Sdit. said...

Ok...I guess you have too many comments already dissecting what you've will keep it short and sweet.

I agree!
If my hubs and I were both full time docs...I think I'd be raising a Paris Hilton...and that gets me shuddering!!

Aisha said...

Ash, your vote of confidence means a lot :) Thanks.

Sdit, I guess that two people can raise a good kid even if both ar ebusy working etc. but personally for me it snot what i want to do :)

Weight Watcher said...

Many people know the importance of self confidence and try to boost their own by using many different personal development models. Self confidence to most people is the ability to feel at ease in most situations but low self confidence in many areas may be due to a lack of self esteem. Low self esteem takes a more subtle form that low self confidence. So if you are tired of feeling not good enough, afraid of moving towards your desires and goals, feel that no matter what you do it is just never good enough, then your self esteem could do with a boost.

Every day we make decisions based on our level of self-esteem. We also exhibit that level of self esteem to those around us through our behaviour. 90% of all communication is non-verbal - it is not what you say but ho you say it that matters! Your body language, tonality and facial gestures can all tell a completely different story to your words. It is our behaviour which influences others and people react to us by reading our non-verbal communications. Have you ever met someone you just didn't like although on the surface they seemed polite and courteous, or you met someone who seemed to speak confidently yet you knew they were really frightened underneath and just displaying bravado?

Parental and peer influences play a major part in moulding our level of self-esteem when we are children and in our early years of adolescence. The opinions of the people closest to us and how they reacted to us as individuals or part of the group was a dominant factor in the processes involved in forming our self esteem.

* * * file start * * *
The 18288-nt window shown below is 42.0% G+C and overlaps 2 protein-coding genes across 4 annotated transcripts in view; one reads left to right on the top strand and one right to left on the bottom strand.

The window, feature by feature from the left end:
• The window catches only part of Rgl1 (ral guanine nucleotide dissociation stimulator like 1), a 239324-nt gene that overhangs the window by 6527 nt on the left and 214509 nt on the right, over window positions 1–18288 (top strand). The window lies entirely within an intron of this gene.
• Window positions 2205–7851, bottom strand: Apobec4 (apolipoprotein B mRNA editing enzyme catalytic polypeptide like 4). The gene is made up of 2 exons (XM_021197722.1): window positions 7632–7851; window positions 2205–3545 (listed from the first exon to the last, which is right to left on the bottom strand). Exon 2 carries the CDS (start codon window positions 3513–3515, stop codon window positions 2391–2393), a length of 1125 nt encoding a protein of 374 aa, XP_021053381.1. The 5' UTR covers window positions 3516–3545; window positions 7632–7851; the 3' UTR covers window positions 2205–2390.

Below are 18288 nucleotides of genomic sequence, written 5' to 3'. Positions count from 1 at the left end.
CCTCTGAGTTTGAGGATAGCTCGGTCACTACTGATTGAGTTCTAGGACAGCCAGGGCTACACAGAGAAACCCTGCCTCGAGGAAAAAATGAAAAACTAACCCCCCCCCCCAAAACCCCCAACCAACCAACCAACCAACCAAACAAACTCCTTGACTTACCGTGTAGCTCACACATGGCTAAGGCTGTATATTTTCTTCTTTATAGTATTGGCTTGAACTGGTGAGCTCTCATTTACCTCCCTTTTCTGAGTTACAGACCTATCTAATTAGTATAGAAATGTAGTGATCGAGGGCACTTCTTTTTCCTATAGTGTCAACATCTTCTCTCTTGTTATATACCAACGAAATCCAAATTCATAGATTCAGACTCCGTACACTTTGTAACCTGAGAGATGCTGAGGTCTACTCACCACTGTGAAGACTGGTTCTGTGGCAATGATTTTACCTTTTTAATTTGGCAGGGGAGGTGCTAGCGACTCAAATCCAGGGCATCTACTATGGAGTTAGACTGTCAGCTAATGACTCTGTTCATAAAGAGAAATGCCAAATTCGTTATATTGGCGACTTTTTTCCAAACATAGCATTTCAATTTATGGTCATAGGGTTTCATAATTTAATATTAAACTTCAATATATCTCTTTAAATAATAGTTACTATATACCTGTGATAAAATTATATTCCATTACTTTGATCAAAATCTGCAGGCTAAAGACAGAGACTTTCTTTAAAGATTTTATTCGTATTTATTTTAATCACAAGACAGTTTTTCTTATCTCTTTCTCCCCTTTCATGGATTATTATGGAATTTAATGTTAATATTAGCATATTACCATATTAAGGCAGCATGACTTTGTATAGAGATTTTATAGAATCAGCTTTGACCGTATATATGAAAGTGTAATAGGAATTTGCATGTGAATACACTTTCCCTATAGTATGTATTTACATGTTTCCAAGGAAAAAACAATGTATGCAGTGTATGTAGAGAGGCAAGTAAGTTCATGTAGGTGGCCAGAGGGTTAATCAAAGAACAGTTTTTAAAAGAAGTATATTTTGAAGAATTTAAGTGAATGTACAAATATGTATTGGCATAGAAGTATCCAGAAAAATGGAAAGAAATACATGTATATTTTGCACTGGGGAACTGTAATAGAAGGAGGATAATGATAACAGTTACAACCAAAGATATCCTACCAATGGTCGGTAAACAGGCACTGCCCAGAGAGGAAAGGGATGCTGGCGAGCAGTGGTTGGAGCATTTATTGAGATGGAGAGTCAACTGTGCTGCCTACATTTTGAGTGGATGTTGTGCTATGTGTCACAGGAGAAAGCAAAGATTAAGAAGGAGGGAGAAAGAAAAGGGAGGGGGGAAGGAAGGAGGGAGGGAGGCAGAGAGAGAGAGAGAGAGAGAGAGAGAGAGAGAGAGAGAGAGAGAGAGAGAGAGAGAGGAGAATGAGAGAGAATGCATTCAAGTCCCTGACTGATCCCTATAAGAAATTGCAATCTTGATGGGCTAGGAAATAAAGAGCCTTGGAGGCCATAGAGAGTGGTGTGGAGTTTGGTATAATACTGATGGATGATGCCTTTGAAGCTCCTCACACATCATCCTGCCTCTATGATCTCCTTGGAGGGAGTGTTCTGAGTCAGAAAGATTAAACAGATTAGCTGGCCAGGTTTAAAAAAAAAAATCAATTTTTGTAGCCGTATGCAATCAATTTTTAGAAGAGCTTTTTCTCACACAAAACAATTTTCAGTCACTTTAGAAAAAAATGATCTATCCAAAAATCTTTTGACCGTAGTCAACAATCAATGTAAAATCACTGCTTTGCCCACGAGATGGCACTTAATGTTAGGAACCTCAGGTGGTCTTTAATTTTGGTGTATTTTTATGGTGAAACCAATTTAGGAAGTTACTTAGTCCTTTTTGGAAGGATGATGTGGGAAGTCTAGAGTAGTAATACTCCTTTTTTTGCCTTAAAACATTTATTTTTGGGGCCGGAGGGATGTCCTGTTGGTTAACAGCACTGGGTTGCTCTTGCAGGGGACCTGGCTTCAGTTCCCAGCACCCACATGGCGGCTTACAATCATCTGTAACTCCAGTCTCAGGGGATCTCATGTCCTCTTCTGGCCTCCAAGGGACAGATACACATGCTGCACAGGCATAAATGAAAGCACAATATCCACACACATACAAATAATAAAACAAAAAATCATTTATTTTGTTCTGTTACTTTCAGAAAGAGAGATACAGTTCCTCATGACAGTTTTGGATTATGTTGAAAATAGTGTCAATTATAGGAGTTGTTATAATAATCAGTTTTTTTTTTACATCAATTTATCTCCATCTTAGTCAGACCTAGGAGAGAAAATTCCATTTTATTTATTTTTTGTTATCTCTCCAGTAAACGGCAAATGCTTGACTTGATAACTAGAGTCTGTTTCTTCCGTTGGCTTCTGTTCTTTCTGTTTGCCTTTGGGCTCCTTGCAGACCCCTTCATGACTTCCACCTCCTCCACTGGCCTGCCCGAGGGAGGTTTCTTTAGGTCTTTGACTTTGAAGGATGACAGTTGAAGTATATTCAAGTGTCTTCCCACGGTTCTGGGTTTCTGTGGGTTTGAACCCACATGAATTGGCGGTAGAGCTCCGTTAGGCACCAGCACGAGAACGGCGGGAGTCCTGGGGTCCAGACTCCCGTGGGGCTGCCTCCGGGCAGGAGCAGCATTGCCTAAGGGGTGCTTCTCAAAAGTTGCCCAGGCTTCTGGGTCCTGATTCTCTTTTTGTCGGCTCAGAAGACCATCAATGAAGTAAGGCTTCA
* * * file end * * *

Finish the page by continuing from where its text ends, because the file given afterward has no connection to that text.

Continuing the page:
As adults we tend to perpetuate these beliefs about ourselves and in the vast majority of cases they are ridiculously erroneous. It is time to re-evaluate our opinion of ourselves and come to some new conclusions about these old belief patterns.

Ask yourself some serious question:
Is your long-held view about yourself accurate? Do we respect the sources from which we derived these beliefs? Most of the negative feedback we bought into as we were growing up actually came from people we have little or no respect for and as adults we would probably laugh their comments away! Yet the damage to your self esteem was done when you were very young and you still carry it with you to this day.

Is it possible that even those people you respected, who influenced your self-worth, were wrong? Perhaps they had low self esteem also.

As adults we have the opportunity to reshape our self-esteem. Try to judge accurately the feedback you receive from people you respect. This process will allow you to deepen your understanding of yourself and expand your self-image. It will also show you were you actually need to change things about yourself and were you don't. Many people are striving to better themselves in areas where they are just fine or actually excelling and it is only because they have an inaccurate picture of themselves in their minds due to low self esteem!